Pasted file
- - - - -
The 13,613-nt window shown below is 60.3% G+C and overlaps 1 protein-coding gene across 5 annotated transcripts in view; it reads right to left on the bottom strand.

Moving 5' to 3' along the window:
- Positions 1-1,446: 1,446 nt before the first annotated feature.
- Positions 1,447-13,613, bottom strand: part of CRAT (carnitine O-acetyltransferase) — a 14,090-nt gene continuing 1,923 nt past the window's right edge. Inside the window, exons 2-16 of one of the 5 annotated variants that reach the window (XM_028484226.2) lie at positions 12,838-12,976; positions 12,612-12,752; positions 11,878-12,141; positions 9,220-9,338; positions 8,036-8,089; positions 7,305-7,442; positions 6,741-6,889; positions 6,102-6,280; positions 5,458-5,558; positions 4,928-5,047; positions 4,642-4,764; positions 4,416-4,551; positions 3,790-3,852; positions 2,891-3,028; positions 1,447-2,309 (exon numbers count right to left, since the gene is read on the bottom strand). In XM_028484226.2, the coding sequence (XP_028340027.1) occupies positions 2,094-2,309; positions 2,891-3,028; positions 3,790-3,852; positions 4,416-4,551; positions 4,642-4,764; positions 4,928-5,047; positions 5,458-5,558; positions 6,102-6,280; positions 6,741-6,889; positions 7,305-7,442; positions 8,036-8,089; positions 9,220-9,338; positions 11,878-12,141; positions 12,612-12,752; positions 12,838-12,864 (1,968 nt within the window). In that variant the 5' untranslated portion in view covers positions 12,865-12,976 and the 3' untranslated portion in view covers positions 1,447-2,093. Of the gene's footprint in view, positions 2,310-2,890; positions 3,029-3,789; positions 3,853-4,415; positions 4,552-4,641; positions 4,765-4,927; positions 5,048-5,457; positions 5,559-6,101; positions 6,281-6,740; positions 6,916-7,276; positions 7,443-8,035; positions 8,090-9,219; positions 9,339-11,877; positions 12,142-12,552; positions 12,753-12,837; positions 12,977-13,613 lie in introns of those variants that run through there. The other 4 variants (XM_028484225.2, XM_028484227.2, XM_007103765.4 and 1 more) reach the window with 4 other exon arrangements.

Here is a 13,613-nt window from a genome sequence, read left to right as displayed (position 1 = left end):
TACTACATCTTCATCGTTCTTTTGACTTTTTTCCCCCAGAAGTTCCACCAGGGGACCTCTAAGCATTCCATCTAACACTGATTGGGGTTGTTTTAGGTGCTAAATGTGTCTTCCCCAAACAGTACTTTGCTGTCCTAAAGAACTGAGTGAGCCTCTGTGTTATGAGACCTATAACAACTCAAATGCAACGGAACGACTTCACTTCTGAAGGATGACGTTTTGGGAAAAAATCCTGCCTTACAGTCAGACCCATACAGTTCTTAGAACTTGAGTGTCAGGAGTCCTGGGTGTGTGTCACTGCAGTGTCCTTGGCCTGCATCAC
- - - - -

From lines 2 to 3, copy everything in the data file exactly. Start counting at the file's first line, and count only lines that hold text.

Moving 5' to 3' along the window:
- Positions 1-1,446: 1,446 nt before the first annotated feature.